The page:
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The liver and kidneys: piroplasmosis

A particular case clearly illustrates the need to support the work of the liver and kidneys: piroplasmosis. Piroplasmosis is a parasitic disease transmitted by ticks. First known only in the south, the disease has now spread throughout almost all of France.
The parasite, of which there are two species: Babesia caballi & Babesia equi, penetrates red blood cells and destroys them by multiplying there. Depending on the reaction capabilities of the horse's immune system, the disease is expressed in an acute, subacute or chronic form. The disease causes allergic-type reactions whose consequences can persist and leave unfortunate after-effects.
The chronic form is often difficult to distinguish from other diseases, the symptoms are vague and inconsistent. A horse can be fine for months and suddenly have a decline in condition and performance. A blood test does not always provide an explanation. It is better to avoid this situation by calling the veterinarian immediately, at the first “piro” doubts.

The acute form :
During the acute form, the horse presents a fever that is either continuous (Babesia caballi) or intermittent (Babesia equi). The animal is very depressed and lacks appetite. As soon as these symptoms are noticed, in order to limit the risks as much as possible, you should consult the veterinarian without waiting for the mucous membranes - eyes and mouth - to take on a yellow color. As the disease progresses, jaundice and swelling of the limbs are generally observed. A large number of red blood cells are destroyed by the parasite which results in anemia, the transport of oxygen by the blood is poor, the hemoglobin contained in the blood cells is released into the circulatory flow. This pigment is then a waste which must be eliminated by the kidneys and we will notice a red to brown coloring of the urine.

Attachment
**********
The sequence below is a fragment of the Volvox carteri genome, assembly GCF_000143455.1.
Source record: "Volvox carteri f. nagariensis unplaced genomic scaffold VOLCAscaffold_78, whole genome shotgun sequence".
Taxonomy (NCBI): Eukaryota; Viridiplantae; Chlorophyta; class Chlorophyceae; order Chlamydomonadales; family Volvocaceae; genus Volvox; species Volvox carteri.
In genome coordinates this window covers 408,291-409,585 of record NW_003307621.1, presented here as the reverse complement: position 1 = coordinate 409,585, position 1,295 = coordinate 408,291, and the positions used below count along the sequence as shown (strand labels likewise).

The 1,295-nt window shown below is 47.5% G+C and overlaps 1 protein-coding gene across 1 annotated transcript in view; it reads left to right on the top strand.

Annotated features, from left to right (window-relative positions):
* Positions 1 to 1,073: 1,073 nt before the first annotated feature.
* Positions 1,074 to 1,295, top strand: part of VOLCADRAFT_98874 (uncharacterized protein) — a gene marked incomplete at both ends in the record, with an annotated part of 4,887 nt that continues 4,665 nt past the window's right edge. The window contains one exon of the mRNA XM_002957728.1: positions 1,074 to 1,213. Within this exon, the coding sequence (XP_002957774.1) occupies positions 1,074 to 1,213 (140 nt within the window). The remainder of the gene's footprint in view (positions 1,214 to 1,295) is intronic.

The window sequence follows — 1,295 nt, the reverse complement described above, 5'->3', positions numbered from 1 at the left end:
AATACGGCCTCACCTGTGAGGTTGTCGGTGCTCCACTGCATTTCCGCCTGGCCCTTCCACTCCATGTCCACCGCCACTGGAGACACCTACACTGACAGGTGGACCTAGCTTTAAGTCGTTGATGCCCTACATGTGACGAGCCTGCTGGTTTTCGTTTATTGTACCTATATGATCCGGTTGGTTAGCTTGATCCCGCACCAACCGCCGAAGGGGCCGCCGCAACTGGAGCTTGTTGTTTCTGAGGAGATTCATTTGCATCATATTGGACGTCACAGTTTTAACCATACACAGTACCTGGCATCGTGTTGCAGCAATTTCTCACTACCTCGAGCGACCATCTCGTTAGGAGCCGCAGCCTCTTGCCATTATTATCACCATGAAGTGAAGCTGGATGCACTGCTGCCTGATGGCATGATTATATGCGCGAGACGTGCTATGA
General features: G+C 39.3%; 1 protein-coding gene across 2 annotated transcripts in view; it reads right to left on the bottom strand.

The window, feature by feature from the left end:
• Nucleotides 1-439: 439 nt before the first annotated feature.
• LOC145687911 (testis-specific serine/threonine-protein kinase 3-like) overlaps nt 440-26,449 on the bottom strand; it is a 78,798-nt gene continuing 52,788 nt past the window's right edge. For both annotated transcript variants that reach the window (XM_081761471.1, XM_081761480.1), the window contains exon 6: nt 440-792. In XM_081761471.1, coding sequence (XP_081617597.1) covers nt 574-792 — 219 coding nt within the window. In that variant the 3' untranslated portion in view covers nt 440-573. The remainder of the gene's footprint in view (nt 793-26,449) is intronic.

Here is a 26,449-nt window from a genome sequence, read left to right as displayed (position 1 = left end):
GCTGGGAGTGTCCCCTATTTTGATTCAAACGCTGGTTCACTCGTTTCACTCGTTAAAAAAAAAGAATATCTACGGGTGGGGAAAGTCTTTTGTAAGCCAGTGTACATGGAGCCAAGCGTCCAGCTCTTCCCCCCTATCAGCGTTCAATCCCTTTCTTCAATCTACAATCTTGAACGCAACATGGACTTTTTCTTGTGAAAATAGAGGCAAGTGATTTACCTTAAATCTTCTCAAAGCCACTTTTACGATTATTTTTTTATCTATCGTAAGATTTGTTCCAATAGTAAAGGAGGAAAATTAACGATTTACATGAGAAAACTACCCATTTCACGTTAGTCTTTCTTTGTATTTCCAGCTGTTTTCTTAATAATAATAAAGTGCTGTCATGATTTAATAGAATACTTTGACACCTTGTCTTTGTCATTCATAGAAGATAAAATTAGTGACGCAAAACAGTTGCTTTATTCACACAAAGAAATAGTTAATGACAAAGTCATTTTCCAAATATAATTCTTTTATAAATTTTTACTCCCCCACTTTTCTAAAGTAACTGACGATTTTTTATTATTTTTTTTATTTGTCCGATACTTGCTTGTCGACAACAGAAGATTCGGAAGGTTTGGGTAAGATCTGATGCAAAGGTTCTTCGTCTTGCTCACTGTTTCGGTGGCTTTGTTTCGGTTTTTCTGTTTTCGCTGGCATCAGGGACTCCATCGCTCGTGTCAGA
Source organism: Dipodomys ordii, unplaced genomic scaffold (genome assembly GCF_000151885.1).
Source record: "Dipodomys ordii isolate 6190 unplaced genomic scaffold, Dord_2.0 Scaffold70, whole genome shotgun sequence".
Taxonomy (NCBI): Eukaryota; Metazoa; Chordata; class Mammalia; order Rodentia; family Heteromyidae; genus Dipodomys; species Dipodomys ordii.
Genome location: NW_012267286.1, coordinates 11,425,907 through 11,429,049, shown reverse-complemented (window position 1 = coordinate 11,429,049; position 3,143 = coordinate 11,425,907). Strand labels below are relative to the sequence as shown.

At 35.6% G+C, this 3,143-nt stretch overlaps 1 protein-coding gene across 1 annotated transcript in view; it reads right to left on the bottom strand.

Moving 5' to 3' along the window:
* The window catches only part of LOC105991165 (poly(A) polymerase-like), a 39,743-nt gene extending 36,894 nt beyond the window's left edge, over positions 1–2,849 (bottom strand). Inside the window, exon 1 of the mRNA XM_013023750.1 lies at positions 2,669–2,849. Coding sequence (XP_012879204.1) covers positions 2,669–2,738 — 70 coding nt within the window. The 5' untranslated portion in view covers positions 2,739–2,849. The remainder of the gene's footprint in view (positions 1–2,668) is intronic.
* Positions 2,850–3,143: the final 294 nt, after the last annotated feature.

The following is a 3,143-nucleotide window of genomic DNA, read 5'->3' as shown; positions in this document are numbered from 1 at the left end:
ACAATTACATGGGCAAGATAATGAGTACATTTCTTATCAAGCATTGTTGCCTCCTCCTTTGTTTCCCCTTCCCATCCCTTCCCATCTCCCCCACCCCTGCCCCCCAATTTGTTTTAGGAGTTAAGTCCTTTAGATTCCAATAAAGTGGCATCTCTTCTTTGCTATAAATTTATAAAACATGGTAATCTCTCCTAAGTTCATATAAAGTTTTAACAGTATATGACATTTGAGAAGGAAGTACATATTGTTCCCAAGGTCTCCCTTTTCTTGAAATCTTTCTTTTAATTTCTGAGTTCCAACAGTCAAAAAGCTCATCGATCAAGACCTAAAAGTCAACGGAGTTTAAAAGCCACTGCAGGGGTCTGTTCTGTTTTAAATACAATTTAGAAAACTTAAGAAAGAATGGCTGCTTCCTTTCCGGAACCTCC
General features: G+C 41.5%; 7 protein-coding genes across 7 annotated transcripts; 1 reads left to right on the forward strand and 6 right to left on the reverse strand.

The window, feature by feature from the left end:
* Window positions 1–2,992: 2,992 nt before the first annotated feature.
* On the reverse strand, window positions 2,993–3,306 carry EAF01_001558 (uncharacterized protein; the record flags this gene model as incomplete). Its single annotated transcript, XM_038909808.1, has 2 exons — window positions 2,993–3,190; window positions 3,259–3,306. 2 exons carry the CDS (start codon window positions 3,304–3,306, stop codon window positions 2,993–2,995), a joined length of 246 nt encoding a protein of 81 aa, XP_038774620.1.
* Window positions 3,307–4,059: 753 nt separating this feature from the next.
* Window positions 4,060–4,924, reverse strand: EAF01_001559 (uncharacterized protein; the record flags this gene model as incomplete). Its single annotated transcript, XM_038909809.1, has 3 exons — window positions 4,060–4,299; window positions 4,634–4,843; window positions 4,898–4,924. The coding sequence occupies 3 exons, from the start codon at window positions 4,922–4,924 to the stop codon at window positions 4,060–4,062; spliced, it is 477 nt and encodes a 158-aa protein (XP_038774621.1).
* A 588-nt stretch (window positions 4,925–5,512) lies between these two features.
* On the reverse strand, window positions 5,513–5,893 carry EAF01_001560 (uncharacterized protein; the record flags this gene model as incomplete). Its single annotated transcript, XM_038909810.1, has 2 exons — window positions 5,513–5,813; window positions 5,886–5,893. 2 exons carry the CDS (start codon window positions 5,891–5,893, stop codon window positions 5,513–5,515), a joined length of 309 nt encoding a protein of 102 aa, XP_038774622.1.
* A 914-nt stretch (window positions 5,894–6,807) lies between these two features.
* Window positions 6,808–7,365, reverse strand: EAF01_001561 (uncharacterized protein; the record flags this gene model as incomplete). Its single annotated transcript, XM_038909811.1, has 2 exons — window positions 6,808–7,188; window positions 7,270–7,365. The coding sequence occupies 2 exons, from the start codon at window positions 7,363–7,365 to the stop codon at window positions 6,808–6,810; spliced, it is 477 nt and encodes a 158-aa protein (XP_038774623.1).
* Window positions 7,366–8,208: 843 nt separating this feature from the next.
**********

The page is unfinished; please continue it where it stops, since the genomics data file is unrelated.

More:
The veterinarian's treatment will aim to eliminate the parasites using a piroplasmicide. The patient's body will then have to get rid of the waste resulting from the destruction of parasites and red blood cells as well as the residues of the drugs used. All this, associated with anemia, causes a significant overload of vital organs: liver, kidneys, heart and lungs.
Even if treated quickly, the horse risks remaining a carrier, meaning that, in turn, it can infect ticks when they draw blood. It is then difficult or almost impossible to get rid of this disease.
Our “natural” advice:
in addition to the treatment established by the veterinarian, you can help recovery by providing natural products aimed at the kidneys, liver or blood. To do this, give the horse a course of Equi'drink Drainage combined with a course of Biotics to balance its intestinal flora. Remember to increase your horse's overall stamina using products such as: Equi'drink Immunotonic, or Equi-senior.